Consumer protection issues surrounding different payment methods.


Does It Matter How I Pay?

Jessie Cheng, Alaina Gimbert, Joe Torregrossa


There seemingly are lots of new ways to make payments today. New apps for smart phones, new peer-to-peer payment networks, new currencies, and new ledger systems offer to meet the needs of U.S. consumers and businesses in ways that legacy payment methods do not. Many of these new ways to pay have improved end-user experience by providing more convenient or intuitive ways to initiate payments through legacy systems (such as the ability to accept card payments through a device that connects to a phone). In other cases, the underlying payment system through which payments are made is new (such as the ability to pay someone instantly with virtual currency through a distributed ledger system).

It does matter how you pay; however, the part that matters—from a legal perspective—is not the means of initiation (i.e., payment via mobile app) or infrastructure (i.e., blockchain), but rather who is providing the payment service to the payor and payee and the characteristics of the payment service.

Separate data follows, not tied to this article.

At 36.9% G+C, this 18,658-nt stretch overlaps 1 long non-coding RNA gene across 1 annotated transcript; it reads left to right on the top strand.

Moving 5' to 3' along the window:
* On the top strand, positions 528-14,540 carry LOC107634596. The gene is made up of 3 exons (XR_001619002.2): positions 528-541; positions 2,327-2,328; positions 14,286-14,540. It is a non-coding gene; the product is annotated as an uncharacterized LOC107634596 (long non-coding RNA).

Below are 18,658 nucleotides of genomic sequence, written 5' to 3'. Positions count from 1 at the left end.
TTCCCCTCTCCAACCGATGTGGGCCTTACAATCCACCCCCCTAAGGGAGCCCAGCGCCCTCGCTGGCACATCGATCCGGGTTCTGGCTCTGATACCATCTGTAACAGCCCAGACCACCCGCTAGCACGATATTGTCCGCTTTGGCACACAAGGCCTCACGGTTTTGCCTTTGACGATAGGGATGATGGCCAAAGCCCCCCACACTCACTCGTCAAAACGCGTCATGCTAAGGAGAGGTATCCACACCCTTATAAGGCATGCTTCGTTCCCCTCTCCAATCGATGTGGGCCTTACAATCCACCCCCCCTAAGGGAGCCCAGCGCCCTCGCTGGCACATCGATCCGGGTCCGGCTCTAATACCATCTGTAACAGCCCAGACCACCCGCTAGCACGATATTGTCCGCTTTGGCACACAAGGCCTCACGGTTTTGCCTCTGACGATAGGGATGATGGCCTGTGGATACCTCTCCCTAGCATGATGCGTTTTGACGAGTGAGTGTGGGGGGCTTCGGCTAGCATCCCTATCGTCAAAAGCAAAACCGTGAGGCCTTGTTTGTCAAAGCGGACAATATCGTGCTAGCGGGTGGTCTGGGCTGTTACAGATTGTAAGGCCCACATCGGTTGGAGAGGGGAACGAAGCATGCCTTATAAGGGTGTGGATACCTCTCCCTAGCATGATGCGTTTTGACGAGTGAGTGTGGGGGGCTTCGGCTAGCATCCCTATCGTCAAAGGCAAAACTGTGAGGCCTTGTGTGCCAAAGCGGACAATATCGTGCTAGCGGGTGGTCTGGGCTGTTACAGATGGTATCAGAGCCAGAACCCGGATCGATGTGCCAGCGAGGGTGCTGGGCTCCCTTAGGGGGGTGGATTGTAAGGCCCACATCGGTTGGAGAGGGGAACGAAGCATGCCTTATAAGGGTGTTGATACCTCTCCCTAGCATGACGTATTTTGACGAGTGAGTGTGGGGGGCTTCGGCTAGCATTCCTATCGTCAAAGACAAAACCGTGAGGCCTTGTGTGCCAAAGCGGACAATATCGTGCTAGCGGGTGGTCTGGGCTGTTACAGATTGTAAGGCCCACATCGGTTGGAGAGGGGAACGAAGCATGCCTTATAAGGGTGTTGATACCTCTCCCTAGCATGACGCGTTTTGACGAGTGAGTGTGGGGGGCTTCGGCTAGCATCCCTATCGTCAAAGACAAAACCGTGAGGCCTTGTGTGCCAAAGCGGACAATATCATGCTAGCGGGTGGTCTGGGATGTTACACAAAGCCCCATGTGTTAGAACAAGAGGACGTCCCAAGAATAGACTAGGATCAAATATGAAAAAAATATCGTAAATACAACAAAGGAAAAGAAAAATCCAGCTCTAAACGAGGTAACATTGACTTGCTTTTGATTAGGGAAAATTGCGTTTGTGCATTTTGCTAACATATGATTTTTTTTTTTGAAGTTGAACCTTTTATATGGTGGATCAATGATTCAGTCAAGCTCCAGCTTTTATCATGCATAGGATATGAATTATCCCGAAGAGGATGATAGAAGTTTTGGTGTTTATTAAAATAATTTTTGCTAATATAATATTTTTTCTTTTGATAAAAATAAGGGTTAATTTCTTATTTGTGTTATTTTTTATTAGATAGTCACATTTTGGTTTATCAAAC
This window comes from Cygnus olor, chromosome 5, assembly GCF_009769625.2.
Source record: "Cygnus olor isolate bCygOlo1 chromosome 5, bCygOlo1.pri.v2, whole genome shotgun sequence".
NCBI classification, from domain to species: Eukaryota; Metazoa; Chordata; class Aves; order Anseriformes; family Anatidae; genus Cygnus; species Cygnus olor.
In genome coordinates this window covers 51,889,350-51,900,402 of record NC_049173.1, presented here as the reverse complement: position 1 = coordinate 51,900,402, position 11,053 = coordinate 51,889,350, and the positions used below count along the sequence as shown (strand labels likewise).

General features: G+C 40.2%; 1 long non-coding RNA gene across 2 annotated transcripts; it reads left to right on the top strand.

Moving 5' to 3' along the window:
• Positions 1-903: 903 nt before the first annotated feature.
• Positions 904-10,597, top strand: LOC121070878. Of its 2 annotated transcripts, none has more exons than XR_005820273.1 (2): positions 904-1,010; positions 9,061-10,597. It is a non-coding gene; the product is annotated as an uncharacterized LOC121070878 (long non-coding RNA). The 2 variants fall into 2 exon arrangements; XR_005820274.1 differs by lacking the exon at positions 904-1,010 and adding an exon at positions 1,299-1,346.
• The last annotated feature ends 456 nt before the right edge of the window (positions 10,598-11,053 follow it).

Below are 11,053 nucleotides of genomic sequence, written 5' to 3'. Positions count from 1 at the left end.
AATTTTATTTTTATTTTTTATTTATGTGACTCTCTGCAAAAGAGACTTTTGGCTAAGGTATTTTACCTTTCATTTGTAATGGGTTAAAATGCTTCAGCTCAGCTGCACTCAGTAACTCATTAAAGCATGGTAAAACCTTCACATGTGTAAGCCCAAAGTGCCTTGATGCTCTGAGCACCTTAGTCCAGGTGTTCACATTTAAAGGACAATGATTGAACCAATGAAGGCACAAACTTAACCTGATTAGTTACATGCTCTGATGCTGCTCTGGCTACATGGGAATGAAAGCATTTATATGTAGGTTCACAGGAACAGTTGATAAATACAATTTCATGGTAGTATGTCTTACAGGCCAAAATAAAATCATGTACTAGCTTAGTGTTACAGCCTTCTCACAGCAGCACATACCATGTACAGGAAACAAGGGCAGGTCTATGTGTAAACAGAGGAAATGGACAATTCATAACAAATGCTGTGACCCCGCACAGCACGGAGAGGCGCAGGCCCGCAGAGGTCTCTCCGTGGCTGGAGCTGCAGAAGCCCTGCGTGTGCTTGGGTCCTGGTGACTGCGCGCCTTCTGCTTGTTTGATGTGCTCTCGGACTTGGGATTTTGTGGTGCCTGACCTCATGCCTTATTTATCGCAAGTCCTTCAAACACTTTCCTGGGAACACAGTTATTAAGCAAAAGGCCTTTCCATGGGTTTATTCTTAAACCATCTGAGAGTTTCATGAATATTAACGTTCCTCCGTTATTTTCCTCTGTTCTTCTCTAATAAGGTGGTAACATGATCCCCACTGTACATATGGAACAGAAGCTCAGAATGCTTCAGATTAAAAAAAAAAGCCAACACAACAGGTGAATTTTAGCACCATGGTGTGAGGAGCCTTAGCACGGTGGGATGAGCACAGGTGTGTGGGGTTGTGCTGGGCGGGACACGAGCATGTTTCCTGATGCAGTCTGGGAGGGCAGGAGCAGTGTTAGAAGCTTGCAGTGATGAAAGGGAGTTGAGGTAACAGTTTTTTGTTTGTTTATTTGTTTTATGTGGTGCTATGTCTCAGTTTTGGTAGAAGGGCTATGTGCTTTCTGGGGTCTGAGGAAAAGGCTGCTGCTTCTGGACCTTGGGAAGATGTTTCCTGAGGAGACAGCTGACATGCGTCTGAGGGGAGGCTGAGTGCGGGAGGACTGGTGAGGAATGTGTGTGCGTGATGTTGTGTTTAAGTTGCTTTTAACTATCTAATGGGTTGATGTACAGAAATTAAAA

This article’s focus is how payment-system and consumer-protection laws apply (or do not apply) to some of the new ways to pay. It should be noted that there are other important legal and regulatory frameworks that apply to payments, such as financial privacy, cyber and information security, Bank Secrecy Act/anti-money laundering, and economic sanctions, all of which are beyond the scope of this article.

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